U.S. Supreme Court
Landon v. Plasencia, 459 U.S. 21 (1982)
Landon v. Plasencia
Argued October 5, 1982
Decided November 15, 1982
459 U.S. 21
Section 235 of the Immigration and Nationality Act of 1952 (Act) permits the Immigration and Naturalization Service (INS) to examine "all aliens" who seek "admission or readmission to" the United States and empowers immigration officers to take evidence concerning the privilege of any persons suspected of being an alien "to enter, reenter, pass through, or reside" in the United States, and to detain for further inquiry "every alien" who does not appear "to be clearly and beyond a doubt entitled to" enter. Under § 236(a), if an alien is so detained, the officer is directed to determine whether the alien "shall be allowed to enter or shall be excluded and deported." Following an exclusion hearing, the INS denied respondent, a permanent resident alien, admission to the United States when she returned from a brief visit to Mexico that involved an attempt to smuggle aliens across the border. Subsequently, respondent filed a petition for a writ of habeas corpus in Federal District Court, seeking release from the exclusion order and contending that she was entitled to have the question of her admissibility litigated in a deportation proceeding where she would be entitled to procedural protections and substantive rights not available in exclusion proceedings. The District Court vacated the INS's decision, instructing it to proceed against respondent, if at all, only in deportation proceedings. The Court of Appeals affirmed.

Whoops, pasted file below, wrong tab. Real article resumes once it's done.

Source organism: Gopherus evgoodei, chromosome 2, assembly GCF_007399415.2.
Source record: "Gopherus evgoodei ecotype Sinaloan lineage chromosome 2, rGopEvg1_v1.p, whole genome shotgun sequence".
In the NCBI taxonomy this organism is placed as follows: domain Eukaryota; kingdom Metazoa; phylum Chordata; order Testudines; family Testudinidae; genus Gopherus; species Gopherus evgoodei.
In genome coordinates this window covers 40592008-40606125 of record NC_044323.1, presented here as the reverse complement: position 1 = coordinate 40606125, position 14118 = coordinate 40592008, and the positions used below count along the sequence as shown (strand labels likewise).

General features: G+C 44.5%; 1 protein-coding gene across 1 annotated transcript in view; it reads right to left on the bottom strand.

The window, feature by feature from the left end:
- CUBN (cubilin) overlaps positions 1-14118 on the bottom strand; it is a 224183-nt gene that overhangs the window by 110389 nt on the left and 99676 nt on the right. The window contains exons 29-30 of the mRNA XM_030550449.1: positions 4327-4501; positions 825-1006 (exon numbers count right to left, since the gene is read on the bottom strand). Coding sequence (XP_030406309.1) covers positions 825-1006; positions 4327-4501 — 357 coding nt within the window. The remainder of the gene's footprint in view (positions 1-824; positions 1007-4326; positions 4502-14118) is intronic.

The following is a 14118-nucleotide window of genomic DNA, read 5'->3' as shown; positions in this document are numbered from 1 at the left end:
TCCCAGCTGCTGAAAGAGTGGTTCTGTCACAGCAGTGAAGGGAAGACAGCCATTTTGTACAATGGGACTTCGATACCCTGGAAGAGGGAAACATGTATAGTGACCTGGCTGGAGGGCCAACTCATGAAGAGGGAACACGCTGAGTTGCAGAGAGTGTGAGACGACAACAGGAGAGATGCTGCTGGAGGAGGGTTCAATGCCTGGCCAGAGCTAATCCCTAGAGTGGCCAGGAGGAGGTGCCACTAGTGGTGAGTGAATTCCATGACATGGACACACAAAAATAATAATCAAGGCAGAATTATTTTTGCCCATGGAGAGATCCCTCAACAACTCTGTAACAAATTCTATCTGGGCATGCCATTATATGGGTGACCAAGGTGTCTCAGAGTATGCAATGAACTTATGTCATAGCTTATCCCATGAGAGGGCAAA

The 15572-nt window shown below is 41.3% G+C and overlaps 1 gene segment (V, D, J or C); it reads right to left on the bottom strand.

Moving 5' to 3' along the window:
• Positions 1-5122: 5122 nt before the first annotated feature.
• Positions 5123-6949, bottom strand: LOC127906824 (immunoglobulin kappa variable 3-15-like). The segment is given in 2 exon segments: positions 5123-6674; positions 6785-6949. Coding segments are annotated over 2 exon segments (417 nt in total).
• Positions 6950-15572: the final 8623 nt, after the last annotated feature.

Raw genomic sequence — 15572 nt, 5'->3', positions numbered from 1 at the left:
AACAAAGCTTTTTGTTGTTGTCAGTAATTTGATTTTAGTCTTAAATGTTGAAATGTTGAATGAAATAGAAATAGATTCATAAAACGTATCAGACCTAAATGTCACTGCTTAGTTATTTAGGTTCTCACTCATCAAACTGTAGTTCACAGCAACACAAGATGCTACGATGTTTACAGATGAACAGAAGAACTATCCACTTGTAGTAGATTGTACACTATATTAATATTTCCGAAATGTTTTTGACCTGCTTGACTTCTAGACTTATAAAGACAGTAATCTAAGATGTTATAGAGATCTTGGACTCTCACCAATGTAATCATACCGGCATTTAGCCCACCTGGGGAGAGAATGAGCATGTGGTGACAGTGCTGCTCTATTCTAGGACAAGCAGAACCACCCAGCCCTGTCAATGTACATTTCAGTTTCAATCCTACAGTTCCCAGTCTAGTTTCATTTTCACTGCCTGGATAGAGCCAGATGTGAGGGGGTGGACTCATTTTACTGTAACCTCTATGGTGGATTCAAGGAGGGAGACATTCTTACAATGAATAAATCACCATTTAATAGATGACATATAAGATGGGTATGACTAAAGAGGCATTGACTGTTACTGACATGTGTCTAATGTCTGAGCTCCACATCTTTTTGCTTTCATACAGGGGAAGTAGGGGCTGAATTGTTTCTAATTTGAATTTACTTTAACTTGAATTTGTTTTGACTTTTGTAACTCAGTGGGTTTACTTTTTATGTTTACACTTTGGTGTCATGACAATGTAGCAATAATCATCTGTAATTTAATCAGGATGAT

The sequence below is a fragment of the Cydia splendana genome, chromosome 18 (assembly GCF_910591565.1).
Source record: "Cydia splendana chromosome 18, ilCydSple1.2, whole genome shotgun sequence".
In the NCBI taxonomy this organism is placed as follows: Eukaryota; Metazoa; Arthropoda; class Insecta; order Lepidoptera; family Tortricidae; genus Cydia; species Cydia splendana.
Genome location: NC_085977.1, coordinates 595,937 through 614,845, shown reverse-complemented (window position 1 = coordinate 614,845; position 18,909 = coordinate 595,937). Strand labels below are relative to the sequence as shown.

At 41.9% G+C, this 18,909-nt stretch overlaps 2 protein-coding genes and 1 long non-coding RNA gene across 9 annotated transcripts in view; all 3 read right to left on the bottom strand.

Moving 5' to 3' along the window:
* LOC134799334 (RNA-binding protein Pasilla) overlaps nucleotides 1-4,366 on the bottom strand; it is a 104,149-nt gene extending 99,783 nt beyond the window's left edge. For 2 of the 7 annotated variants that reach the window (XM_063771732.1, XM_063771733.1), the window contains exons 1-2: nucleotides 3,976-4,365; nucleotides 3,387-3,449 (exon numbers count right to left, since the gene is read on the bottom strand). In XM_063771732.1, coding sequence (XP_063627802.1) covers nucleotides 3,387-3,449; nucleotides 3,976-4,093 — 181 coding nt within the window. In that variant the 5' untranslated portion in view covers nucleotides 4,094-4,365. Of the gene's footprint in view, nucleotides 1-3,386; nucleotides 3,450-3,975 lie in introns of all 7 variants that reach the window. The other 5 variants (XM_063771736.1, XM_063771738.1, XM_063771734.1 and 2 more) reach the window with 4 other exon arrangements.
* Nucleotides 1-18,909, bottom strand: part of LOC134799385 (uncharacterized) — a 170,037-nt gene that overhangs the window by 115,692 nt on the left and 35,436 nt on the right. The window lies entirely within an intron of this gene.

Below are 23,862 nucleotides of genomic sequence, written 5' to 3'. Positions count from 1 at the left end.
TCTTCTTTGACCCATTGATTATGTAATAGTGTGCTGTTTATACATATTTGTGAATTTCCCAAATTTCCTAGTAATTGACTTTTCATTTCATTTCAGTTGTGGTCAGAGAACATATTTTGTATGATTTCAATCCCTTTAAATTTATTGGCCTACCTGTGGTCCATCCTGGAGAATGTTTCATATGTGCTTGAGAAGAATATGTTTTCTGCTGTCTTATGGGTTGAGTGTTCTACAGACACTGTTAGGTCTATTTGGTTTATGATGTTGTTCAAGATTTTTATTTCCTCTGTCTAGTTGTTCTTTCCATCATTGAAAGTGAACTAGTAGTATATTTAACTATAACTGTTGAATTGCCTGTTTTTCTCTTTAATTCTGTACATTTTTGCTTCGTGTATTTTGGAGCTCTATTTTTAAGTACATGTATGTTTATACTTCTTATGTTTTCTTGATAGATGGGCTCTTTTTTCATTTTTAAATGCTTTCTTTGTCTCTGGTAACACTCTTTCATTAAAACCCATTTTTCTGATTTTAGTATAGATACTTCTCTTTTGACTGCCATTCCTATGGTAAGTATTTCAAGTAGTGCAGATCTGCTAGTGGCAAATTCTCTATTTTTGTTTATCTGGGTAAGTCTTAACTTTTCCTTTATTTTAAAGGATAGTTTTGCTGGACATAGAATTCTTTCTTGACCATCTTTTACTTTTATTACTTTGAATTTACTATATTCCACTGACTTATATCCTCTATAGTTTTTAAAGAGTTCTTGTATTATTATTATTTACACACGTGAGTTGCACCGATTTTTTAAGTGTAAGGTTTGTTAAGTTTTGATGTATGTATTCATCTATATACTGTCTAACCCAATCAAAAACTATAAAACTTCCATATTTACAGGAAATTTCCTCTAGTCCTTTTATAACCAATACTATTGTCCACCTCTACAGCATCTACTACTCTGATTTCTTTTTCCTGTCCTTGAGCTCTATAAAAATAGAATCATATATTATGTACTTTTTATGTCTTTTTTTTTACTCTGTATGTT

1. The INS had statutory authority to proceed in an exclusion hearing to determine whether respondent was attempting to "enter" the United States and whether she was excludable. The language and history of the Act both clearly reflect a congressional intent that, whether or not the alien is a permanent resident, admissibility shall be determined in an exclusion hearing. Nothing in the language or history suggests that respondent's status as a permanent resident entitles her to a suspension of the exclusion hearing or requires the INS to proceed only through a deportation hearing. Pp. 459 U. S. 25-28.
2. Contrary to the view of the Court of Appeals, it was not "circular" and "unfair" to allow the INS to litigate the question of "entry" in exclusion chanroblesvirtualawlibrary
proceedings simply because that question also went to the merits of respondent's admissibility. Nor did the use of exclusion proceedings violate either the "scope" or "spirit" of Rosenberg v. Fleuti, 374 U. S. 449, where the Court held that an "innocent, casual, and brief excursion" by a resident alien outside this country's borders would not subject him to the consequences of an "entry" on his return. Pp. 459 U. S. 28-32.
3. Although, under the circumstances, respondent is entitled to due process in her exclusion hearing, the case will be remanded to the Court of Appeals to consider whether she was accorded due process, because the factors relevant to due process analysis have not been adequately presented here to permit an assessment of the sufficiency of the hearing. Pp. 459 U. S. 32-37.
637 F.2d 1286, reversed and remanded.
O'CONNOR, J., delivered the opinion of the Court, in which BURGER, C.J.,and BRENNAN, WHITE, BLACKMUN, POWELL, REHNQUIST, and STEVENS, JJ., joined. MARSHALL, J., filed an opinion concurring in part and dissenting in part,post, p. 459 U. S. 37.